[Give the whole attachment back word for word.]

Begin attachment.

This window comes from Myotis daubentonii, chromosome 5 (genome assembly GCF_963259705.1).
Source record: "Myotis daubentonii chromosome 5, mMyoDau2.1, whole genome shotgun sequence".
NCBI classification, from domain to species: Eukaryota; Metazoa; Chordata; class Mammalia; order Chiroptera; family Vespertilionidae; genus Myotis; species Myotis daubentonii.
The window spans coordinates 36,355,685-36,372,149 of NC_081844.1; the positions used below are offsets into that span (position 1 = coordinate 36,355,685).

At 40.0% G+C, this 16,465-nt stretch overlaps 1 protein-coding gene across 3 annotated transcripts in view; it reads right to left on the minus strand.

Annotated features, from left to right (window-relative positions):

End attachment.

This window comes from Myotis daubentonii, chromosome 5 (genome assembly GCF_963259705.1).
Source record: "Myotis daubentonii chromosome 5, mMyoDau2.1, whole genome shotgun sequence".
NCBI classification, from domain to species: Eukaryota; Metazoa; Chordata; class Mammalia; order Chiroptera; family Vespertilionidae; genus Myotis; species Myotis daubentonii.
The window spans coordinates 36,355,685-36,372,149 of NC_081844.1; the positions used below are offsets into that span (position 1 = coordinate 36,355,685).

At 40.0% G+C, this 16,465-nt stretch overlaps 1 protein-coding gene across 3 annotated transcripts in view; it reads right to left on the minus strand.

Annotated features, from left to right (window-relative positions):